Fun with numbers - dammit, but I want a cast!

Terry Reedy tjreedy at
Tue Aug 12 03:26:19 CEST 2003

"Hannu Kankaanpää" <hanzspam at> wrote in message
news:840592e1.0308111236.63bd85c0 at
> By the way, do you know a reason why after doing
> from __future__ import division
> this still happens:
> >>> 3.0 // 2
> 1.0

This follows the general rule that float op int is a float.

> Wouldn't it be more convenient to present the resulting whole
> number as an integer now, since division operation on integers
> works correctly? At least IMO the operation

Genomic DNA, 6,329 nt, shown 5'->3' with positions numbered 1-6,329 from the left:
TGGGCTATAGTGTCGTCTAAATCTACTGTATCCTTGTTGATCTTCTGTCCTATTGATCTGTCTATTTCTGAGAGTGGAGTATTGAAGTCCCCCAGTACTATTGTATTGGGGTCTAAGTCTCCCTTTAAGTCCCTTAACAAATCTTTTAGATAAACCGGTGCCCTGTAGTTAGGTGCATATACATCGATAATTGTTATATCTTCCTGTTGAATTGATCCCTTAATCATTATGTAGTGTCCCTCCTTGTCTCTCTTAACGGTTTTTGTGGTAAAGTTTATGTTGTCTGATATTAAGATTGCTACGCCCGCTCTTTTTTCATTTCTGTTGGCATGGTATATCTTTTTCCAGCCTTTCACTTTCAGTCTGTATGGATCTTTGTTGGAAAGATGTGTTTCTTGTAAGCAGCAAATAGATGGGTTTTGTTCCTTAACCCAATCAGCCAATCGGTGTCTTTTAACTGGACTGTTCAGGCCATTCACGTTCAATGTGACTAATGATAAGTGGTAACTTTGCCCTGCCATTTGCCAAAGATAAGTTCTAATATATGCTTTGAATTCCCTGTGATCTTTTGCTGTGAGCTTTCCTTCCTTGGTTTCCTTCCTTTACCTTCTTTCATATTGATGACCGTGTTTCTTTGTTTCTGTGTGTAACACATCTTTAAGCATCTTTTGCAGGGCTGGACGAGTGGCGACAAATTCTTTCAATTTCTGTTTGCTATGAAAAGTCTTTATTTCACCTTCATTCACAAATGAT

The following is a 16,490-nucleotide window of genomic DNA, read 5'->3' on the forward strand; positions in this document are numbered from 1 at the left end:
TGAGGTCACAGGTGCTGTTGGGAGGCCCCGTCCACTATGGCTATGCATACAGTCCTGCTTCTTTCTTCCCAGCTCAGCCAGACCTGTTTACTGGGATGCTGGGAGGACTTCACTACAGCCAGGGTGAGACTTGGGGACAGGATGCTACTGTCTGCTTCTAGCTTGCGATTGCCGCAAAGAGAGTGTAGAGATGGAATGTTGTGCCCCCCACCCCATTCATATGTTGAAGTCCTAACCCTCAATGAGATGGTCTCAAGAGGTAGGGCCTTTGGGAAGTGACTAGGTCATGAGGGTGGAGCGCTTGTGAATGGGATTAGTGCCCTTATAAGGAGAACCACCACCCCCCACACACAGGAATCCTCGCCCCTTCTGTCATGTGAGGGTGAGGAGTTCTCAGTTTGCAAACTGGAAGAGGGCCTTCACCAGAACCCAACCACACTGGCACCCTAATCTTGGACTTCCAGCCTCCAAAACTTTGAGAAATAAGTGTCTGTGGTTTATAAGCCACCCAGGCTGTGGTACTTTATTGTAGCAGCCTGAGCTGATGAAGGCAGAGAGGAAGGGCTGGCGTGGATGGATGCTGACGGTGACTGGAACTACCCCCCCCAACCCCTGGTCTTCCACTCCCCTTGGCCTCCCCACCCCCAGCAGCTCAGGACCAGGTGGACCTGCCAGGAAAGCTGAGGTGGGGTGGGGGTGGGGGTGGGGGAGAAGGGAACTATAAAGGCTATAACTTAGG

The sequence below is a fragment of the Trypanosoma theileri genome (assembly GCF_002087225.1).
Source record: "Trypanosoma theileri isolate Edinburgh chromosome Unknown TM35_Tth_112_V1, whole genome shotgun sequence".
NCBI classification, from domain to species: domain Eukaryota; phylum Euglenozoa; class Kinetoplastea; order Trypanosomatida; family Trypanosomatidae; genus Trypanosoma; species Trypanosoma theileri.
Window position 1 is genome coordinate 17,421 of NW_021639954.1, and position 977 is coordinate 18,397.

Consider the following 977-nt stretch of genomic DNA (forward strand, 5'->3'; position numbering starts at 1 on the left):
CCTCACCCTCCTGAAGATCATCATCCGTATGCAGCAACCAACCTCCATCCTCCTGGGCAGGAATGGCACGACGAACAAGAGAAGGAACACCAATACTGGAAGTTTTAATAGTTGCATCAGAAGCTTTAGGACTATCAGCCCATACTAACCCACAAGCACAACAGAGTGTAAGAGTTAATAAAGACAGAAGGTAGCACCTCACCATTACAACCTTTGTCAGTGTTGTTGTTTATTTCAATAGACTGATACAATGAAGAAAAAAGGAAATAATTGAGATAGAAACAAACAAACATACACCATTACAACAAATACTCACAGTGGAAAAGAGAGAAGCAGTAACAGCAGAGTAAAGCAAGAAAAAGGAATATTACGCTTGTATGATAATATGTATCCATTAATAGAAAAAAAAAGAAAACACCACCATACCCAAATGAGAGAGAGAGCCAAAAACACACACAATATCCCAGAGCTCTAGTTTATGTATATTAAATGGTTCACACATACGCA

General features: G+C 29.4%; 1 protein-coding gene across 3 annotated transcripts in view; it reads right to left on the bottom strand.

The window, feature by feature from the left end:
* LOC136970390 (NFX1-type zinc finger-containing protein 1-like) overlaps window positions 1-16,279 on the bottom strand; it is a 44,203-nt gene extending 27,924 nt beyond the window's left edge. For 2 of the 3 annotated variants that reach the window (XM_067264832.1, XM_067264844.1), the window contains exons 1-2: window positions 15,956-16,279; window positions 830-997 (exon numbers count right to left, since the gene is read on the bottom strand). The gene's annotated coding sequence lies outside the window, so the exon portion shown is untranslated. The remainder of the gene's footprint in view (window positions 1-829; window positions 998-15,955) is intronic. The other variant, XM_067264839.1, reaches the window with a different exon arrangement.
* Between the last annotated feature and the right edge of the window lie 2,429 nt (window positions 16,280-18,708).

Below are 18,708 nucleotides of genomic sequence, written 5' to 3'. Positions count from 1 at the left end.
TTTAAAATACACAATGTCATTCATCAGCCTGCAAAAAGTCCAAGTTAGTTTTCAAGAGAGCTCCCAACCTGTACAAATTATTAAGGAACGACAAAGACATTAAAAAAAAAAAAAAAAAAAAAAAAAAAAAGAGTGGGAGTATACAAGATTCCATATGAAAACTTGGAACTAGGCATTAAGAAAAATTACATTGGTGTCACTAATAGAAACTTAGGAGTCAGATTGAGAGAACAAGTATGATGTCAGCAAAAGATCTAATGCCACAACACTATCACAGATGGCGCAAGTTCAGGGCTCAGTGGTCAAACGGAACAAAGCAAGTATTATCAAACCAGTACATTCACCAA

> >>> 3.0 // 2
> 1
> would be more convenient and natural, and floor division could then
> used to get array indices for example:

A language designer has to think through all the ramifications of each
decision and not locally optimize.  Guido has done fairly well at
this, and probably better than most of us would.  He might someday
decide to go for further number unification -- of integers and
floats -- but there are questions to consider.  What would you have
2.22222e300/2 be?  A loooong long?  Should 2.5*4.0 become an int (so
it can be an array index)?  Should 'normal' users of floats (for math
calculation) be time-penalized by automatically adding an isint? check
to each float operation just so the occasional user who actually want
the conversion can get it without being explicit?
(I think not.)

Terry J. Reedy

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